Results 1 to 13 of 13

Math Help - Solve for x

  1. #1
    Senior Member
    Joined
    Jul 2009
    From
    Singapore
    Posts
    338

    Solve for x

    Solve the equation:
    \arcsin(\frac{x}{x-1}) +2 \arctan(\frac{1}{x+1})= \frac{\pi}{2}

    My attempt:
    let \theta = \arcsin(\frac{x}{x-1})......1
    and \phi =\arctan(\frac{1}{x+1}).......2
    from these:
    \sin\theta=\frac{x}{x-1}
    \tan\phi=\frac{1}{x+1}
    substitute 1 and 2 into the equation:
    \theta + 2 \phi = \frac{\pi}{2}
    \sin (\theta+2\phi) =\sin \frac{\pi}{2}
    \sin\theta\cos2\phi + \cos\theta\sin2\phi = 1
    substitute \sin\theta and use the identity:
    \sin2\phi=\frac{2t}{1+t^2} and \cos2\phi=\frac{1-t^2}{1+t^2} where t=\tan\phi
    (\sin\theta)(\frac{1-t^2}{1+t^2}) + (\sin\theta)(\frac{2t}{1+t^2})=1
    (\frac{x}{x-1})(\frac{1-(\frac{1}{x+1})^2}{1+(\frac{1}{x+1})^2}) + (\cos\theta)(\frac{2(\frac{1}{x+1})}{1+(\frac{1}{x  +1})^2})=1
    my problem is the \cos\theta, I tried using pythagoras' theorem to find the the length of the adjacent side the then use that to determine the cosine, but I can't work it out.
    thanks for any help.
    Follow Math Help Forum on Facebook and Google+

  2. #2
    MHF Contributor
    Grandad's Avatar
    Joined
    Dec 2008
    From
    South Coast of England
    Posts
    2,570
    Thanks
    1

    Trig equation

    Hello arze
    Quote Originally Posted by arze View Post
    Solve the equation:
    \arcsin(\frac{x}{x-1}) +2 \arctan(\frac{1}{x+1})= \frac{\pi}{2}

    My attempt:
    let \theta = \arcsin(\frac{x}{x-1})......1
    and \phi =\arctan(\frac{1}{x+1}).......2
    from these:
    \sin\theta=\frac{x}{x-1}
    \tan\phi=\frac{1}{x+1}
    substitute 1 and 2 into the equation:
    \theta + 2 \phi = \frac{\pi}{2} OK up to here - see below.
    \sin (\theta+2\phi) =\sin \frac{\pi}{2}
    \sin\theta\cos2\phi + \cos\theta\sin2\phi = 1
    substitute \sin\theta and use the identity:
    \sin2\phi=\frac{2t}{1+t^2} and \cos2\phi=\frac{1-t^2}{1+t^2} where t=\tan\phi
    (\sin\theta)(\frac{1-t^2}{1+t^2}) + (\sin\theta)(\frac{2t}{1+t^2})=1
    (\frac{x}{x-1})(\frac{1-(\frac{1}{x+1})^2}{1+(\frac{1}{x+1})^2}) + (\cos\theta)(\frac{2(\frac{1}{x+1})}{1+(\frac{1}{x  +1})^2})=1
    my problem is the \cos\theta, I tried using pythagoras' theorem to find the the length of the adjacent side the then use that to determine the cosine, but I can't work it out.
    thanks for any help.
    From the point that I indicated:

    \theta = \tfrac{\pi}{2} - 2\phi

    \Rightarrow \sin\theta = \sin(\tfrac{\pi}{2} - 2\phi) = \cos2\phi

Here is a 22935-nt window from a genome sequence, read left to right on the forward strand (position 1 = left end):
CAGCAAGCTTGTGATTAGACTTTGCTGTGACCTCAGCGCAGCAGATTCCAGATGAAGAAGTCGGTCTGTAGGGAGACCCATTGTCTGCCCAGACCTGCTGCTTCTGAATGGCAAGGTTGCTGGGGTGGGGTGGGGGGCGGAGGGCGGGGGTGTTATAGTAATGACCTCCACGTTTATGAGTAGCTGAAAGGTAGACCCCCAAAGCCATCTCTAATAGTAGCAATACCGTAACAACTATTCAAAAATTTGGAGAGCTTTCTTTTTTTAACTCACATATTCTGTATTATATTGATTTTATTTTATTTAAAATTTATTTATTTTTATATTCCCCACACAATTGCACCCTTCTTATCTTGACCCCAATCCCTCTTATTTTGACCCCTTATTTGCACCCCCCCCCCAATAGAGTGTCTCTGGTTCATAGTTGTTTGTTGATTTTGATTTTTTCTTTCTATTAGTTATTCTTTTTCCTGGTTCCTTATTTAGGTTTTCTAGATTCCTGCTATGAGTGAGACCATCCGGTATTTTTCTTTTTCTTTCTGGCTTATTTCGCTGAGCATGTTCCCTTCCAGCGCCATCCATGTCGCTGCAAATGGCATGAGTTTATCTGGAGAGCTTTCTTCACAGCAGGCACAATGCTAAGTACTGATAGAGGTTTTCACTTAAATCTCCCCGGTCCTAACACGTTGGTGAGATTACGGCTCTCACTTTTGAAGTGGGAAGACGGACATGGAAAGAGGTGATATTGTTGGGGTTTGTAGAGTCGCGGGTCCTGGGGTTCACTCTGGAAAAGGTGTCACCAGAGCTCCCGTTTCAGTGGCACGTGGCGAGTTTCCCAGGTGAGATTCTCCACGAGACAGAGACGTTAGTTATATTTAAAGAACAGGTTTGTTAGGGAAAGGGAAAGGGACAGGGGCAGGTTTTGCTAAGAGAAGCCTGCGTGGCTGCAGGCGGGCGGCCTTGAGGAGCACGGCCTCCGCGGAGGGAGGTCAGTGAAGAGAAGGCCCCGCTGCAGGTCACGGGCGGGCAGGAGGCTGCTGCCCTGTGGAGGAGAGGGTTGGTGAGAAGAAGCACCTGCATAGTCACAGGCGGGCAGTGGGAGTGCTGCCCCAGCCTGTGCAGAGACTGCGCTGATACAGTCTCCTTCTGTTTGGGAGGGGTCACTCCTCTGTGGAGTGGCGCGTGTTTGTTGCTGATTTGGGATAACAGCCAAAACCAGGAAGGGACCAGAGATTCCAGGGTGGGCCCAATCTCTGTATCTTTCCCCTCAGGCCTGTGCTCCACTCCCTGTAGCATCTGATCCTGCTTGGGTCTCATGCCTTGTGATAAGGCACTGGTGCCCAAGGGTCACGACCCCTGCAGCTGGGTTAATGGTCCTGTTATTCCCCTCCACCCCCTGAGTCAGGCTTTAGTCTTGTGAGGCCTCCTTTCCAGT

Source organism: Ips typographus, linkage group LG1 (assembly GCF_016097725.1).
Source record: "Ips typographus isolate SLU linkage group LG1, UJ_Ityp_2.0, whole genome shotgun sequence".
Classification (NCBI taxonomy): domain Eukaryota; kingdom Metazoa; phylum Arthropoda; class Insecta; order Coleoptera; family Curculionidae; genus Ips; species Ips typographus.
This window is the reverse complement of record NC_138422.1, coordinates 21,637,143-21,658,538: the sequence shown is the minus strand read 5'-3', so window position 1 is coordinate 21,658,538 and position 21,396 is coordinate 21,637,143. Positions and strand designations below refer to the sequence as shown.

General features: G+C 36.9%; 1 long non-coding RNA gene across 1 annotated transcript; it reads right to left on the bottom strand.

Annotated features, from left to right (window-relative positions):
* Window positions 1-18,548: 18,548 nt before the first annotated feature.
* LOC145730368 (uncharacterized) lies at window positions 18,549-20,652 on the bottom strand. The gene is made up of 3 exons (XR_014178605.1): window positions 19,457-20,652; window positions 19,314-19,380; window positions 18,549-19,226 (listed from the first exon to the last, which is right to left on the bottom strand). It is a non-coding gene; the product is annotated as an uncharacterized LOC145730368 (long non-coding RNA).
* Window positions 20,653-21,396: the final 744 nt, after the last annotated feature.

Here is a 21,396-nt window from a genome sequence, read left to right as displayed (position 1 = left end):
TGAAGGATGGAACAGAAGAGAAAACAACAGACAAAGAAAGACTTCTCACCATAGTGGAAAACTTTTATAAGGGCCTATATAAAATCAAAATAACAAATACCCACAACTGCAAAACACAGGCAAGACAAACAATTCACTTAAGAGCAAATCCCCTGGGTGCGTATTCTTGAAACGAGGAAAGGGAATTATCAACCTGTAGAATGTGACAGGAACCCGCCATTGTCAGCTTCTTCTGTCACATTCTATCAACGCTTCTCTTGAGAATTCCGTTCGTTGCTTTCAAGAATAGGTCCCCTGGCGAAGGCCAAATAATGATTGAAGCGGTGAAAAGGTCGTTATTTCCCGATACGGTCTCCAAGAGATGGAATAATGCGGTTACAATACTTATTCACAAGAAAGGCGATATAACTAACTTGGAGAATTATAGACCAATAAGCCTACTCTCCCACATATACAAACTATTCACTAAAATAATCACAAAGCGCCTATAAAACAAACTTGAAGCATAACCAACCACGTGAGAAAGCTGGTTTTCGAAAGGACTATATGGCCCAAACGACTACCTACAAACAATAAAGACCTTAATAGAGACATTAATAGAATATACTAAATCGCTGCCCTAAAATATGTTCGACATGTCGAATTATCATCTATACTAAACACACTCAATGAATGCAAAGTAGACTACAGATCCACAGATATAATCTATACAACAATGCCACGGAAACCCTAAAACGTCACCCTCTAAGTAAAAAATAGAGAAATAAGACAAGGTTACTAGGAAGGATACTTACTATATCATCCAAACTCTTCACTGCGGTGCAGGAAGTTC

\Rightarrow \frac{x}{x-1}=\frac{1-t^2}{1+t^2}

    \Rightarrow \frac{x}{x-1}=\frac{1-\frac{1}{(x+1)^2}}{1+\frac{1}{(x+1)^2}}

    = \frac{(x^2+2x+1)-1}{(x^2+2x+1)+1}

    =\frac{x(x+2)}{x^2+2x+2}

    \Rightarrow x = 0 or \frac{1}{x-1}=\frac{x+2}{x^2+2x+2}

    \Rightarrow x^2+2x+2 = (x-1)(x+2)

    \Rightarrow x = -4

    So the solutions are x = 0, -4

    Grandad
    Follow Math Help Forum on Facebook and Google+

  3. #3
    Senior Member
    Joined
    Jul 2009
    From
    Singapore
    Posts
    338
    How did you get x=0? i don't understand how you arrived at that solution.
    also the answer is supposed to be only 0, but i think i know why.
    Follow Math Help Forum on Facebook and Google+

  4. #4
    Super Member
    Joined
    Jun 2009
    From
    Africa
    Posts
    641

    Smile

    hi
    the equation x^2+2x+2 has no real roots.
    to solve \frac{x(x+2)}{x^2+2x+2} only x(x+2) must be equal to zero,so the solutions are \mathbb{S}=\left \{ 0,-2 \right \}
    Follow Math Help Forum on Facebook and Google+

  5. #5
    Super Member

    Joined
    May 2006
    From
    Lexington, MA (USA)
    Posts
    11,689
    Thanks
    617
    Hello, arze!

    There must be a typo . . .


    Solve the equation:

    . . \arcsin\underbrace{\left(\frac{x}{x-1}\right)} +2 \arctan\left(\frac{1}{x+1}\right) \;=\; \frac{\pi}{2}
    . . . .  {\color{blue}^{\text{This is greater than 1}}}
    Follow Math Help Forum on Facebook and Google+

  6. #6
    Super Member
    Joined
    Jun 2009
    From
    Africa
    Posts
    641

    Smile

    i think x must be a negative integer or zero
    In addition to "Soroban"
    Arcsin : [-1,1] \mapsto \left [ \frac{-\pi}{2},\frac{\pi}{2} \right ]
    Follow Math Help Forum on Facebook and Google+